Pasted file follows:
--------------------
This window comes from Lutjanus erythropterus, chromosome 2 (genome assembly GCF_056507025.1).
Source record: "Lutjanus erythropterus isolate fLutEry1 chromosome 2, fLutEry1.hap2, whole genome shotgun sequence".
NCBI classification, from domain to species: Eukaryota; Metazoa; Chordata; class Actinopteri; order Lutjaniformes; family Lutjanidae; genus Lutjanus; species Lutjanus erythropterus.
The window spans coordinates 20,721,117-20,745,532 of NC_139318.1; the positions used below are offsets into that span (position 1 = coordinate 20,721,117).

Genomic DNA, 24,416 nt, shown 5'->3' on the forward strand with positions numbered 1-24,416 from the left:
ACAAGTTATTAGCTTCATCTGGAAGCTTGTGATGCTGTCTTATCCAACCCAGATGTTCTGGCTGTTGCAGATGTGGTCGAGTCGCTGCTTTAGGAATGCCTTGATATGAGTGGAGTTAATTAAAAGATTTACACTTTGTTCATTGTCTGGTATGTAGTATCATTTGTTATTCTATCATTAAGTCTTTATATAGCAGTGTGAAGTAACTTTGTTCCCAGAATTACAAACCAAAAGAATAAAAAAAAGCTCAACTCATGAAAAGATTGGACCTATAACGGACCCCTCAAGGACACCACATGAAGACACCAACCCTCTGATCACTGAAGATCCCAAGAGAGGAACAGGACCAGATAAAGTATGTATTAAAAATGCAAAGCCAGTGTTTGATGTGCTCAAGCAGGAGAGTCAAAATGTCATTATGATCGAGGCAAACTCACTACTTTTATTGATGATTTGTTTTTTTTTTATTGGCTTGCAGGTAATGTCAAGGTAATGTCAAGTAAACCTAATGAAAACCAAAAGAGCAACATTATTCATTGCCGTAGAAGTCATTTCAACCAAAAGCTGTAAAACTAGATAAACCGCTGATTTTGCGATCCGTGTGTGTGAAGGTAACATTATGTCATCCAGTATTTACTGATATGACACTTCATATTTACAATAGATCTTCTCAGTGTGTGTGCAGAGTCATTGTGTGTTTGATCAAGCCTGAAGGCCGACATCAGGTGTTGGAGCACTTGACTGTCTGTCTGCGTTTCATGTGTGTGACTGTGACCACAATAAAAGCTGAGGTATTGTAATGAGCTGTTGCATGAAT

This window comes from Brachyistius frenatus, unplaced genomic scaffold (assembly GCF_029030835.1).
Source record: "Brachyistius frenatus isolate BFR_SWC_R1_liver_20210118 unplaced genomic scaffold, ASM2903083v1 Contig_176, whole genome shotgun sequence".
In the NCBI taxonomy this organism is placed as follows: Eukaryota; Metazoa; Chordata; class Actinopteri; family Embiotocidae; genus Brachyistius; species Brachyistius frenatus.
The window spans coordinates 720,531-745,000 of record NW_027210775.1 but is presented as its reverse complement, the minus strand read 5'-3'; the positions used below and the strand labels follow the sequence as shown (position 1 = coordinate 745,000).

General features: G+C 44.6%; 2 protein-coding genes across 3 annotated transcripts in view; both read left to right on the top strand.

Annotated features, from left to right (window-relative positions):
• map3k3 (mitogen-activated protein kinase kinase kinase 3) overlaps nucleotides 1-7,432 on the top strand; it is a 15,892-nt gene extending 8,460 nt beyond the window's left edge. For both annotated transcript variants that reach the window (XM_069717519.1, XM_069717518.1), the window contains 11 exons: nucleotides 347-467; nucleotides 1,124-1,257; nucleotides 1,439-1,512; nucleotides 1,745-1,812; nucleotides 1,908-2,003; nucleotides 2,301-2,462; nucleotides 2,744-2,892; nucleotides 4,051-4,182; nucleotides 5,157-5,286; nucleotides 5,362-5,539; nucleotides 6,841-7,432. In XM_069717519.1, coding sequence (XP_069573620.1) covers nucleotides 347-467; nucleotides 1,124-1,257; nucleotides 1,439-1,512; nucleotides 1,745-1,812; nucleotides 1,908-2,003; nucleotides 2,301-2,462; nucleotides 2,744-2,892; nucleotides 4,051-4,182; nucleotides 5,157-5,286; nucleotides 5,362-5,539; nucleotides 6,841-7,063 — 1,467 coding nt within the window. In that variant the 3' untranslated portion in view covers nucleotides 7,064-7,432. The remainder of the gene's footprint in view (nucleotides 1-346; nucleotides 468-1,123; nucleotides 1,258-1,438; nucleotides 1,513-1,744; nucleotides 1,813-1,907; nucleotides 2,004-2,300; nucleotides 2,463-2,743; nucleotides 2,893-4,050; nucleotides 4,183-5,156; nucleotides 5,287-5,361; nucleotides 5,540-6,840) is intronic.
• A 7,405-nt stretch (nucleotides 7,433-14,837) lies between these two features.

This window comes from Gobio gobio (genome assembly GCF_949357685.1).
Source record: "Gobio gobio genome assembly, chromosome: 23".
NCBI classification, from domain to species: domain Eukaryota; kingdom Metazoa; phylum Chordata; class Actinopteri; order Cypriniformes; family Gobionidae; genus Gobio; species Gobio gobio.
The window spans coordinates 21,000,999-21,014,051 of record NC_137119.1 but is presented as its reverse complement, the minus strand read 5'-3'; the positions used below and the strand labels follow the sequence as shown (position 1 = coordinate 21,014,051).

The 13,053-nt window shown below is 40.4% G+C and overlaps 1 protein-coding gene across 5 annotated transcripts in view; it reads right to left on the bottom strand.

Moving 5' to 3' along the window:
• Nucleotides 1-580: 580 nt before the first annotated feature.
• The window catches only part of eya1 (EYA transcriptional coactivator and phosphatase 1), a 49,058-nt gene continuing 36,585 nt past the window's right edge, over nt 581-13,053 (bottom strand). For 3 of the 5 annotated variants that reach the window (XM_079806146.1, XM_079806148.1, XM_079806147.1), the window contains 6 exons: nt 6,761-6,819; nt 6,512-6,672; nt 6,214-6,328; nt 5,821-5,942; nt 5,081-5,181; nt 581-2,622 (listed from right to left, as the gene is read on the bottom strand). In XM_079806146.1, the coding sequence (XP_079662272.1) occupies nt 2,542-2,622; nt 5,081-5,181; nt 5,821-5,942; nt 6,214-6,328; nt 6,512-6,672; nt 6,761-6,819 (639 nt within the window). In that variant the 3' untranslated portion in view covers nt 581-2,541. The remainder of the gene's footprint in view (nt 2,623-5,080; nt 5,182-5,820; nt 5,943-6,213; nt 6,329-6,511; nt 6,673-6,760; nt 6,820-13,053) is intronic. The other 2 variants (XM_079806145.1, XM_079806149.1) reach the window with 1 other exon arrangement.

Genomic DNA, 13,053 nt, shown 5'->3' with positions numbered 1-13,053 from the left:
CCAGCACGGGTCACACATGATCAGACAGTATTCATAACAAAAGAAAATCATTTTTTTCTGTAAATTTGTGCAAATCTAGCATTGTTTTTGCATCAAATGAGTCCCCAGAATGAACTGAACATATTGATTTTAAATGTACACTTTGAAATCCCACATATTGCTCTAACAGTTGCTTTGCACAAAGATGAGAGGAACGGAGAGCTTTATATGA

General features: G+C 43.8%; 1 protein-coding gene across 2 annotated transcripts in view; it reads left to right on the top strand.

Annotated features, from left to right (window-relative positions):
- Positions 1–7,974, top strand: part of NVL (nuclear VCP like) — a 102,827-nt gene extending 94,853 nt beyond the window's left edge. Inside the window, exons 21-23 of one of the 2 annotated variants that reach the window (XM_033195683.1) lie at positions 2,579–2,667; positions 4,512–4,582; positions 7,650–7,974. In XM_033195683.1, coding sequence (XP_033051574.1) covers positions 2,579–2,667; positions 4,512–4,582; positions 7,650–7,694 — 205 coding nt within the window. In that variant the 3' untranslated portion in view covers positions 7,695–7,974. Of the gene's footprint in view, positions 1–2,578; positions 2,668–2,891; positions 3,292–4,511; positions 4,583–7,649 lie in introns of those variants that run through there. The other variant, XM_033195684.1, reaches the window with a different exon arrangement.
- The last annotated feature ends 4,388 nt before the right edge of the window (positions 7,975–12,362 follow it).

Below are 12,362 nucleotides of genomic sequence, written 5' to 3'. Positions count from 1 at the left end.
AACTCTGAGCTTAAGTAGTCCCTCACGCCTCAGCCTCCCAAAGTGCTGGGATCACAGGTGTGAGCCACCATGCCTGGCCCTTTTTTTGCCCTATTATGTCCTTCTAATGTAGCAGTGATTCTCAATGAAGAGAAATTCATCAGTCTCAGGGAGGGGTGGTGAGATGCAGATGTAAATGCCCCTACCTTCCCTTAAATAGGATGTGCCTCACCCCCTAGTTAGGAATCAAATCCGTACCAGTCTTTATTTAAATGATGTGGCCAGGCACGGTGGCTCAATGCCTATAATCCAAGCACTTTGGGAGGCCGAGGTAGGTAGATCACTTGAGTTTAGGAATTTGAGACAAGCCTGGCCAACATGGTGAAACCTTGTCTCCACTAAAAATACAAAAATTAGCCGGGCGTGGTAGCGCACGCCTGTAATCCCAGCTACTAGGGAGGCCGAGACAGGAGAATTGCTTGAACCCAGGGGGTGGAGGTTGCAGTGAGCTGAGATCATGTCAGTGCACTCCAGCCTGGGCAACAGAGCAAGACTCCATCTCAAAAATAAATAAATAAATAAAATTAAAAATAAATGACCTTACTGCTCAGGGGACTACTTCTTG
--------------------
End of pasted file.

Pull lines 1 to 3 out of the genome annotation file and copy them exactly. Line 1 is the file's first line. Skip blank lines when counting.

This window comes from Lutjanus erythropterus, chromosome 2 (genome assembly GCF_056507025.1).
Source record: "Lutjanus erythropterus isolate fLutEry1 chromosome 2, fLutEry1.hap2, whole genome shotgun sequence".
NCBI classification, from domain to species: Eukaryota; Metazoa; Chordata; class Actinopteri; order Lutjaniformes; family Lutjanidae; genus Lutjanus; species Lutjanus erythropterus.